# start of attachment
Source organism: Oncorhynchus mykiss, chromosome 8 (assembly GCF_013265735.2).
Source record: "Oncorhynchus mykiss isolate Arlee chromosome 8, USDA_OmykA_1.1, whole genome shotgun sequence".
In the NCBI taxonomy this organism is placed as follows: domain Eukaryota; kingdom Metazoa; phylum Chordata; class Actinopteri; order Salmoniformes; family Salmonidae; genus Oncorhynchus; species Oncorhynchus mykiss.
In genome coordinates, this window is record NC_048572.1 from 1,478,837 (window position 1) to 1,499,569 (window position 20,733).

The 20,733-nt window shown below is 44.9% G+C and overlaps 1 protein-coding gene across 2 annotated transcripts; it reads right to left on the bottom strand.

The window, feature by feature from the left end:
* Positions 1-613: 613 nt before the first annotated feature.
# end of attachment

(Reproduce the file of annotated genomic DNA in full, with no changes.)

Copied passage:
Source organism: Oncorhynchus mykiss, chromosome 8 (assembly GCF_013265735.2).
Source record: "Oncorhynchus mykiss isolate Arlee chromosome 8, USDA_OmykA_1.1, whole genome shotgun sequence".
In the NCBI taxonomy this organism is placed as follows: domain Eukaryota; kingdom Metazoa; phylum Chordata; class Actinopteri; order Salmoniformes; family Salmonidae; genus Oncorhynchus; species Oncorhynchus mykiss.
In genome coordinates, this window is record NC_048572.1 from 1,478,837 (window position 1) to 1,499,569 (window position 20,733).

The 20,733-nt window shown below is 44.9% G+C and overlaps 1 protein-coding gene across 2 annotated transcripts; it reads right to left on the bottom strand.

The window, feature by feature from the left end:
* Positions 1-613: 613 nt before the first annotated feature.